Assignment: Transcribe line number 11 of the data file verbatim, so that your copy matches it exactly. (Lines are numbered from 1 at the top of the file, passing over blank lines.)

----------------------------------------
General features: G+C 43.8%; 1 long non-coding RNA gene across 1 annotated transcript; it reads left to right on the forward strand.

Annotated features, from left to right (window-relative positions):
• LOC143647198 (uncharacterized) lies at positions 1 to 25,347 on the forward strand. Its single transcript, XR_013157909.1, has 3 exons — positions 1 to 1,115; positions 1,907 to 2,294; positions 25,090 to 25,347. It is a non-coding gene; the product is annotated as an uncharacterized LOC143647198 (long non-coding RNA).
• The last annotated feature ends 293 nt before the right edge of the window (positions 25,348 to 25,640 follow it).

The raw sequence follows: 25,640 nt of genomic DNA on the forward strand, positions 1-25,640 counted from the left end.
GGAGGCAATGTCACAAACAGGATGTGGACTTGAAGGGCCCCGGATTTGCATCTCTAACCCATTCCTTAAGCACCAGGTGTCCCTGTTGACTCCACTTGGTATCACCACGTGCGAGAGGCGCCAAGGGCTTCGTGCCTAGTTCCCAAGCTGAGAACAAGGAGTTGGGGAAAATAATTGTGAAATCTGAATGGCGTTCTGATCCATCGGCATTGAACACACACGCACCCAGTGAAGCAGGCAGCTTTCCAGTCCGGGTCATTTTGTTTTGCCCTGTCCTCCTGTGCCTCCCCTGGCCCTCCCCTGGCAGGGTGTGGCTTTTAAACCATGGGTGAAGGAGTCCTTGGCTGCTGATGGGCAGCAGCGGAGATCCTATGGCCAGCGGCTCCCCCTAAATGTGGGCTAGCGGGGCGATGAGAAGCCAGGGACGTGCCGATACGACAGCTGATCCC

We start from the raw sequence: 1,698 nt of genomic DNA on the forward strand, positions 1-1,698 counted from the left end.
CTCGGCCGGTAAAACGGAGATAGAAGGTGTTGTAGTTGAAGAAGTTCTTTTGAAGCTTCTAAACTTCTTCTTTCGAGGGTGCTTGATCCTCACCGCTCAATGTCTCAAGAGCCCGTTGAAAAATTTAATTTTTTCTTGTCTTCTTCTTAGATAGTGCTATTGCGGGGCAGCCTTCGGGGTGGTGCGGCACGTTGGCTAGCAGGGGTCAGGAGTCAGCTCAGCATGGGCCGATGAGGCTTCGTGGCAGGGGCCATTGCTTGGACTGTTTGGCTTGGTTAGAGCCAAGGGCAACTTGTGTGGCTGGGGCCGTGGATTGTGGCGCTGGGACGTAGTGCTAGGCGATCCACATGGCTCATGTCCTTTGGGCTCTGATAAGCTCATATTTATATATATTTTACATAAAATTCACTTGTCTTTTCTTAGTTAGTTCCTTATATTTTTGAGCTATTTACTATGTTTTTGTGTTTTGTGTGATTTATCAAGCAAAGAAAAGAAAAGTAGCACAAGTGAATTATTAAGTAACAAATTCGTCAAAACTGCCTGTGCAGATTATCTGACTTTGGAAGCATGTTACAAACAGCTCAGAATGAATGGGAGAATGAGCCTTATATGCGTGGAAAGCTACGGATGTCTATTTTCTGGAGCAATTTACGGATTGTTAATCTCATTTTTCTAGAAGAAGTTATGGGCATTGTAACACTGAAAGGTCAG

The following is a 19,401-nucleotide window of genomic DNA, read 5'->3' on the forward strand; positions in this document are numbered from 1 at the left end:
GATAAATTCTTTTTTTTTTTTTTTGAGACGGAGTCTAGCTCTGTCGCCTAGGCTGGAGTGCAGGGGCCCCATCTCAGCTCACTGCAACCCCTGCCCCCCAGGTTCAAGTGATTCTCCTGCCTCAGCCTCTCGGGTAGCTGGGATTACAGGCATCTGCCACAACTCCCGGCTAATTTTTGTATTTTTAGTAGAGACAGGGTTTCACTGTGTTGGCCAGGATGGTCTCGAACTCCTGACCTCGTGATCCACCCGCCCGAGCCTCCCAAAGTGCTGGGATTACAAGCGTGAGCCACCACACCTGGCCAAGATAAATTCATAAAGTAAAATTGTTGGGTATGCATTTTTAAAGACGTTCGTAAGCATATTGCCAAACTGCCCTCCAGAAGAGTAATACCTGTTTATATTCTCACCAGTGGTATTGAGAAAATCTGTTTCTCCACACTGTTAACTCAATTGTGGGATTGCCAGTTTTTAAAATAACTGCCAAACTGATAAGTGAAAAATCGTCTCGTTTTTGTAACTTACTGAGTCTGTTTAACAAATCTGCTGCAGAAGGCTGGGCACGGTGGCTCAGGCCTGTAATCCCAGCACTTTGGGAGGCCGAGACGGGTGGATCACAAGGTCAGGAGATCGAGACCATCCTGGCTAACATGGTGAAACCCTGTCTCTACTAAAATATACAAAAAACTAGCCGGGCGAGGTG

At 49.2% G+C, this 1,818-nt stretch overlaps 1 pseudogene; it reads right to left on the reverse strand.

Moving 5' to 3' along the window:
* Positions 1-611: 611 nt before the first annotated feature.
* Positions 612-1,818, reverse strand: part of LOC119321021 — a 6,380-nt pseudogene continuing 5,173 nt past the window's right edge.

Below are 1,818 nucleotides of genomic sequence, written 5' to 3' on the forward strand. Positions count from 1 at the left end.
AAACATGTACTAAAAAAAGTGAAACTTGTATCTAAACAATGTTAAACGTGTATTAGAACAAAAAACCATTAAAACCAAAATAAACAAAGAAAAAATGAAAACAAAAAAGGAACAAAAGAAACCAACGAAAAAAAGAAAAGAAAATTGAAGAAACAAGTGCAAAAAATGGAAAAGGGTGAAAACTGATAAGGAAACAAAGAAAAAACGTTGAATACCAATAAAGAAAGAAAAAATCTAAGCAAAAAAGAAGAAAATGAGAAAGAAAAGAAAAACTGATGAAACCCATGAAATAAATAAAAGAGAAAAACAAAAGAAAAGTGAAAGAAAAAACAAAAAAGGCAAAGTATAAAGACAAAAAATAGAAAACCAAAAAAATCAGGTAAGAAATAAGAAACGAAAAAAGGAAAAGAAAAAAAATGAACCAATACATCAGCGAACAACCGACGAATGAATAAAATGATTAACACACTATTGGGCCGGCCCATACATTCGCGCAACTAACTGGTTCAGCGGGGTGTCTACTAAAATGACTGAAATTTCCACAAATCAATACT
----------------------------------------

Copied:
At 49.2% G+C, this 1,818-nt stretch overlaps 1 pseudogene; it reads right to left on the reverse strand.